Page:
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About Hesperian student / (Lincoln [Neb.]) 1872-1885 | View Entire Issue (Dec. 1, 1888)
Now that the election is over, and excitement in college
politics being at a low ebb, why would it not be a wise plan
to agitate athletic sports again? Certainly, if there is any
one thing that is neglected in our college courses, it is a
proper amount of out-door exercise. The executive com
mittcc of the old association are alive and willing to work.
Already they have shown their interest in the matter by
draughting a new constitution. It remains for the student to
say whether or not the association shall be permanent. If all
are willing to work there is no reason why we cannot estab
lish it on a solid foundation. The basement of the armoiy
would serve as a temporary place for practice during the
winter months. If we begin now, by the time field day ar
rives there can be no valid excuse if we fail to make it a
success. Last year things were arranged in a hurry, the con
testants had not had training, the committee neglected to do
'their duty, and yet, in spite of this, a respectable showing
was made. Let us get to work early this year, let us be or
ganized, and each member know his duty, and we will be
able to present a program on field day that will do credit to
the students of the University.
Among the many reforms demanded in this century,
:none is more worthy of attention than the reform needed in
our jury system. There is something wrong about it for it
lias received the condemnation of the best legal minds of the
age. Whether it should be abolished altogether or not is a
difficult problem to solve. If something better can be sub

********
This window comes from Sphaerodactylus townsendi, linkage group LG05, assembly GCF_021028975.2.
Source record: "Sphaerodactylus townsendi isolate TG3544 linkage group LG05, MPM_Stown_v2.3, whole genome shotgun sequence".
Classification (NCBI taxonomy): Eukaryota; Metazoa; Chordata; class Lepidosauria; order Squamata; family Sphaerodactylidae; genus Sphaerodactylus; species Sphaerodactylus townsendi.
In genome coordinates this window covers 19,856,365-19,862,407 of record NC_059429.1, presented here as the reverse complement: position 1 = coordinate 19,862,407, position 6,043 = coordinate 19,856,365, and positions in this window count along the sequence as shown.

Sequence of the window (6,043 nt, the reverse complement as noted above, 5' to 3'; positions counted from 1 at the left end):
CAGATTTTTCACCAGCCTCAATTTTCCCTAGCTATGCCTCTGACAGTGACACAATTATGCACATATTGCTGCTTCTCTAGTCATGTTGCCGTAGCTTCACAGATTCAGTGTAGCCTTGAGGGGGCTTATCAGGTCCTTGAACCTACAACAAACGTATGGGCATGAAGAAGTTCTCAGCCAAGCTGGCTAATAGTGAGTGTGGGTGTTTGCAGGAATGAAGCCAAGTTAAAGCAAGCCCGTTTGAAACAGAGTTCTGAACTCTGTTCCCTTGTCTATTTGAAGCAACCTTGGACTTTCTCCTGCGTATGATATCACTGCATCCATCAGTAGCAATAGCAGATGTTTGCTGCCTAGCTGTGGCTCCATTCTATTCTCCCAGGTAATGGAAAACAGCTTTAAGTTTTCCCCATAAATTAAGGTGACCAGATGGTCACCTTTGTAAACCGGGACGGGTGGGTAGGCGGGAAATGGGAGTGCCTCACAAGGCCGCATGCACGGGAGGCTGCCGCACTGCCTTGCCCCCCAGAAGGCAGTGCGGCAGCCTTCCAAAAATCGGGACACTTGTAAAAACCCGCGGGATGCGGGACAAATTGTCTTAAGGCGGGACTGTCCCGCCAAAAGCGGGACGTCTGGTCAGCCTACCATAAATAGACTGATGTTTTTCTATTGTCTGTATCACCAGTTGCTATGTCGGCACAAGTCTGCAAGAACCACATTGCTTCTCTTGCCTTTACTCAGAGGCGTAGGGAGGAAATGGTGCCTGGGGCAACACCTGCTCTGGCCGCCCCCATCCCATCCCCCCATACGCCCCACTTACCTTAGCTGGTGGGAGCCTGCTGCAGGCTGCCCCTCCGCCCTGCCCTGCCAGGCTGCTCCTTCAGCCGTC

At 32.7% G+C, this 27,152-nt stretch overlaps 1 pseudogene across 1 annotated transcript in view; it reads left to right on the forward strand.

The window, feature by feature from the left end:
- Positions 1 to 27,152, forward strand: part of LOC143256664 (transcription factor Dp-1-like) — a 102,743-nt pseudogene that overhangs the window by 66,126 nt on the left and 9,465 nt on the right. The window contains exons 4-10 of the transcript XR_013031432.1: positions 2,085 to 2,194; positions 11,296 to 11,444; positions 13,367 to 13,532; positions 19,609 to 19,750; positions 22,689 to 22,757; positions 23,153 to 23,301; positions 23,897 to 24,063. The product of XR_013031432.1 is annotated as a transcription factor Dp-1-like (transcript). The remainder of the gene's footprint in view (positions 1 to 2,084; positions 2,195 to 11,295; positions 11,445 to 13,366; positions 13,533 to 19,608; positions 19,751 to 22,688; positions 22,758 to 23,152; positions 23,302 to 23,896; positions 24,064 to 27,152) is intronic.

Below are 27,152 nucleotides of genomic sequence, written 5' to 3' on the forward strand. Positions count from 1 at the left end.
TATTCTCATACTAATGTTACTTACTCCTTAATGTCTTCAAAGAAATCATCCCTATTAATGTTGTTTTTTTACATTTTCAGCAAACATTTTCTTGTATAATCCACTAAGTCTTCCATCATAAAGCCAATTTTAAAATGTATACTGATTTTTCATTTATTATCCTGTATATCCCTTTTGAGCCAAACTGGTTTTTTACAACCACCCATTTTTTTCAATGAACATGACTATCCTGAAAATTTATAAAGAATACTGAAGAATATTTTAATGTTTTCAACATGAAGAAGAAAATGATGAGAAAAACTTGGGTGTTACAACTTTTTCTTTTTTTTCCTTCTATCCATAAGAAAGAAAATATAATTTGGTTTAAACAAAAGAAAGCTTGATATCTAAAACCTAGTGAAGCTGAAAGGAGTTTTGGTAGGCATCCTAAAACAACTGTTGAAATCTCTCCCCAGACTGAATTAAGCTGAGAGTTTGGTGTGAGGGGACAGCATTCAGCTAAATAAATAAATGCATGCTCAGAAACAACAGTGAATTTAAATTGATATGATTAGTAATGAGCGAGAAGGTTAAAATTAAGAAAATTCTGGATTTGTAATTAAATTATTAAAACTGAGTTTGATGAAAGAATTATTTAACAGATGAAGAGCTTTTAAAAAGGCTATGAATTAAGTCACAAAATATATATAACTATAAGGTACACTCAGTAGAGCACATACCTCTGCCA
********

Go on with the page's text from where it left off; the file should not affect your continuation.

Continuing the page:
stituted, then by all means let it be done, but if not let there
be a more stringent law enacted in regard to choosing jurors.
At present men arc supposed to be tried by a jury of their
peers. As a matter of fact, however, many juries have been
assembled in this country in the past year that were unable to
comprehend the import of the arguments produced by the
respective attorneys, and yet they are our peers and we must
be judged by them and receive their verdict. Of course an
appeal is always to be had, but in many cases it costs a great
deal to carry a case to a higher court and many men are
unwilling to attempt any such thing, even though they may
have the law on thair side. We believe the only way to
establish an effective remedy for present evils is to abolish
the jury system altogether and create in its stead a set of
judges. I: is universally admitted that the best way to
obtain justice is in the higher coutts where only judges
preside. There is-no bribery there and there is no likelihood
that there would be any in the lower courts should such a
system be adopted. The abolition of the system might
be followed by a short depression in court circles, but it
would not be lasting. Men would soon learn that educated
judges are better able to give important decisions than
The election is over and the fufiled sea of politics has once
again ceased to rage. Everybody seems to be satisfied with
trie Jesuit, although many are surprised and perhaps disap
pointed. In a free republic like ours, where the will of the
majority is law, a defeat is taken plilosopically. Four years
ago the republican party laid down the scepter. The dem
ocrats assumed control of national affairs. The ' policy pur
sued by them was in harmony with the teachings of dem
ocracy. Their stand on the tariff question probably brought
aboUthair'defeat. For the election was a battle.not of men